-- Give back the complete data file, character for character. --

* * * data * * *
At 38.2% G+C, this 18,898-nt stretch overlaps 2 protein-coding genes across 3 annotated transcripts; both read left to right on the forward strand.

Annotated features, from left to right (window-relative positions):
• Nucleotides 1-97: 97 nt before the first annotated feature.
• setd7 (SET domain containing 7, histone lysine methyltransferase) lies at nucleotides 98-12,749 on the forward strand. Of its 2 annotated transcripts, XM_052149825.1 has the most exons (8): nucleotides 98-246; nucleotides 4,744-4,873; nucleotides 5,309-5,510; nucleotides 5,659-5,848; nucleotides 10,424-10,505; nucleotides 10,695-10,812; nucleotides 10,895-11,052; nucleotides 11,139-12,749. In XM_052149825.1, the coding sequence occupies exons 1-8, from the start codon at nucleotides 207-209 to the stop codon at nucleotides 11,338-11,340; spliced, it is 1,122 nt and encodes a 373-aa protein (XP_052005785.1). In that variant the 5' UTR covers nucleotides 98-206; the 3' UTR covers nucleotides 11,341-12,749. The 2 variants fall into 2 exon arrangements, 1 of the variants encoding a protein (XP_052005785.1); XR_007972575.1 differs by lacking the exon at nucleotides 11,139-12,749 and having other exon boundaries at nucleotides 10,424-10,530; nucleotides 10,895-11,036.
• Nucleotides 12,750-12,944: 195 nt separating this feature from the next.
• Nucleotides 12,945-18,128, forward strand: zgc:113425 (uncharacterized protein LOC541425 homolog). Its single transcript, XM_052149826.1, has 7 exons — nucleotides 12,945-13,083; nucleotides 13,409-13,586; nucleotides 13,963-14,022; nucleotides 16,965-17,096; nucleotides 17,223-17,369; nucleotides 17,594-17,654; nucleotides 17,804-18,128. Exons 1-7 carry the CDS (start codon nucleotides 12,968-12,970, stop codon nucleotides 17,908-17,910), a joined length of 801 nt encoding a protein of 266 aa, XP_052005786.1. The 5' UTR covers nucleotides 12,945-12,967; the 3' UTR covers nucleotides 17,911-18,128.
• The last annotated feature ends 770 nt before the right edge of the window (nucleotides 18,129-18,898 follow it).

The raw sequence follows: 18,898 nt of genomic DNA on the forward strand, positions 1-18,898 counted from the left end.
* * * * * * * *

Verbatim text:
At 38.2% G+C, this 18,898-nt stretch overlaps 2 protein-coding genes across 3 annotated transcripts; both read left to right on the forward strand.

Annotated features, from left to right (window-relative positions):
• Nucleotides 1-97: 97 nt before the first annotated feature.
• setd7 (SET domain containing 7, histone lysine methyltransferase) lies at nucleotides 98-12,749 on the forward strand. Of its 2 annotated transcripts, XM_052149825.1 has the most exons (8): nucleotides 98-246; nucleotides 4,744-4,873; nucleotides 5,309-5,510; nucleotides 5,659-5,848; nucleotides 10,424-10,505; nucleotides 10,695-10,812; nucleotides 10,895-11,052; nucleotides 11,139-12,749. In XM_052149825.1, the coding sequence occupies exons 1-8, from the start codon at nucleotides 207-209 to the stop codon at nucleotides 11,338-11,340; spliced, it is 1,122 nt and encodes a 373-aa protein (XP_052005785.1). In that variant the 5' UTR covers nucleotides 98-206; the 3' UTR covers nucleotides 11,341-12,749. The 2 variants fall into 2 exon arrangements, 1 of the variants encoding a protein (XP_052005785.1); XR_007972575.1 differs by lacking the exon at nucleotides 11,139-12,749 and having other exon boundaries at nucleotides 10,424-10,530; nucleotides 10,895-11,036.
• Nucleotides 12,750-12,944: 195 nt separating this feature from the next.
• Nucleotides 12,945-18,128, forward strand: zgc:113425 (uncharacterized protein LOC541425 homolog). Its single transcript, XM_052149826.1, has 7 exons — nucleotides 12,945-13,083; nucleotides 13,409-13,586; nucleotides 13,963-14,022; nucleotides 16,965-17,096; nucleotides 17,223-17,369; nucleotides 17,594-17,654; nucleotides 17,804-18,128. Exons 1-7 carry the CDS (start codon nucleotides 12,968-12,970, stop codon nucleotides 17,908-17,910), a joined length of 801 nt encoding a protein of 266 aa, XP_052005786.1. The 5' UTR covers nucleotides 12,945-12,967; the 3' UTR covers nucleotides 17,911-18,128.
• The last annotated feature ends 770 nt before the right edge of the window (nucleotides 18,129-18,898 follow it).

The raw sequence follows: 18,898 nt of genomic DNA on the forward strand, positions 1-18,898 counted from the left end.